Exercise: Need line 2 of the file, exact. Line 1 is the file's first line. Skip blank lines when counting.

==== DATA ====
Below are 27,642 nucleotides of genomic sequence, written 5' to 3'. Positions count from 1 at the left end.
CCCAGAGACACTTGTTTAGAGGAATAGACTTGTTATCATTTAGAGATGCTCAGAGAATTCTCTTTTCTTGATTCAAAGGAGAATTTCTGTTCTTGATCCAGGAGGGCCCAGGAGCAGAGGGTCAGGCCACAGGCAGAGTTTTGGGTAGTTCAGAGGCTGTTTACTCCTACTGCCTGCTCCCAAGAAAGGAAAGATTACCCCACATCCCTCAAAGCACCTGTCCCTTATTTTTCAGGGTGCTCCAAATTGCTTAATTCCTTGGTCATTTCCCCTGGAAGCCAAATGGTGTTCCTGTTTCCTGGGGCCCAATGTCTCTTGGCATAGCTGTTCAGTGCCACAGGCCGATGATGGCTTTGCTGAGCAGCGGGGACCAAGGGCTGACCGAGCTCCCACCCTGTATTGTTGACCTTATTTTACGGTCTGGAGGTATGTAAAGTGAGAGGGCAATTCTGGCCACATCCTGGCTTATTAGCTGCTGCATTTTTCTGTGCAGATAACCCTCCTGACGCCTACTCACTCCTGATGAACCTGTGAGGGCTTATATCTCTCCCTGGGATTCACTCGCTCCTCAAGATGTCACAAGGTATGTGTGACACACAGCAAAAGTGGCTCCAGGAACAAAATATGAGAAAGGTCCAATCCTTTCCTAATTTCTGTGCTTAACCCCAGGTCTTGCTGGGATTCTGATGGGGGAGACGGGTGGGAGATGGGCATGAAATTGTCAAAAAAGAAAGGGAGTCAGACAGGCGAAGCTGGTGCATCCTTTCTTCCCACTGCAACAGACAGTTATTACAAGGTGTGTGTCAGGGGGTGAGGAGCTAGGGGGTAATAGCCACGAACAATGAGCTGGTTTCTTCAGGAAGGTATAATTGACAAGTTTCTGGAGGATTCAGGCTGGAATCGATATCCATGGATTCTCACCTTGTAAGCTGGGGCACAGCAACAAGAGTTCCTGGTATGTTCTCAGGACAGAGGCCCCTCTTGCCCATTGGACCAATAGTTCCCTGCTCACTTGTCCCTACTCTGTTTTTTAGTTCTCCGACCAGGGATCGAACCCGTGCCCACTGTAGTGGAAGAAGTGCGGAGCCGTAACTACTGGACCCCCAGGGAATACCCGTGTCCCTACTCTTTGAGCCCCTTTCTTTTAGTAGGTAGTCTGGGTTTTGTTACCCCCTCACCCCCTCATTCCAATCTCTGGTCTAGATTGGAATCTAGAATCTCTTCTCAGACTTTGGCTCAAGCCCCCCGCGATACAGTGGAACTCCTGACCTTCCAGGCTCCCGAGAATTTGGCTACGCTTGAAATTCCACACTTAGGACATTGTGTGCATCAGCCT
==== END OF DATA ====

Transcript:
CCCAGAGACACTTGTTTAGAGGAATAGACTTGTTATCATTTAGAGATGCTCAGAGAATTCTCTTTTCTTGATTCAAAGGAGAATTTCTGTTCTTGATCCAGGAGGGCCCAGGAGCAGAGGGTCAGGCCACAGGCAGAGTTTTGGGTAGTTCAGAGGCTGTTTACTCCTACTGCCTGCTCCCAAGAAAGGAAAGATTACCCCACATCCCTCAAAGCACCTGTCCCTTATTTTTCAGGGTGCTCCAAATTGCTTAATTCCTTGGTCATTTCCCCTGGAAGCCAAATGGTGTTCCTGTTTCCTGGGGCCCAATGTCTCTTGGCATAGCTGTTCAGTGCCACAGGCCGATGATGGCTTTGCTGAGCAGCGGGGACCAAGGGCTGACCGAGCTCCCACCCTGTATTGTTGACCTTATTTTACGGTCTGGAGGTATGTAAAGTGAGAGGGCAATTCTGGCCACATCCTGGCTTATTAGCTGCTGCATTTTTCTGTGCAGATAACCCTCCTGACGCCTACTCACTCCTGATGAACCTGTGAGGGCTTATATCTCTCCCTGGGATTCACTCGCTCCTCAAGATGTCACAAGGTATGTGTGACACACAGCAAAAGTGGCTCCAGGAACAAAATATGAGAAAGGTCCAATCCTTTCCTAATTTCTGTGCTTAACCCCAGGTCTTGCTGGGATTCTGATGGGGGAGACGGGTGGGAGATGGGCATGAAATTGTCAAAAAAGAAAGGGAGTCAGACAGGCGAAGCTGGTGCATCCTTTCTTCCCACTGCAACAGACAGTTATTACAAGGTGTGTGTCAGGGGGTGAGGAGCTAGGGGGTAATAGCCACGAACAATGAGCTGGTTTCTTCAGGAAGGTATAATTGACAAGTTTCTGGAGGATTCAGGCTGGAATCGATATCCATGGATTCTCACCTTGTAAGCTGGGGCACAGCAACAAGAGTTCCTGGTATGTTCTCAGGACAGAGGCCCCTCTTGCCCATTGGACCAATAGTTCCCTGCTCACTTGTCCCTACTCTGTTTTTTAGTTCTCCGACCAGGGATCGAACCCGTGCCCACTGTAGTGGAAGAAGTGCGGAGCCGTAACTACTGGACCCCCAGGGAATACCCGTGTCCCTACTCTTTGAGCCCCTTTCTTTTAGTAGGTAGTCTGGGTTTTGTTACCCCCTCACCCCCTCATTCCAATCTCTGGTCTAGATTGGAATCTAGAATCTCTTCTCAGACTTTGGCTCAAGCCCCCCGCGATACAGTGGAACTCCTGACCTTCCAGGCTCCCGAGAATTTGGCTACGCTTGAAATTCCACACTTAGGACATTGTGTGCATCAGCCT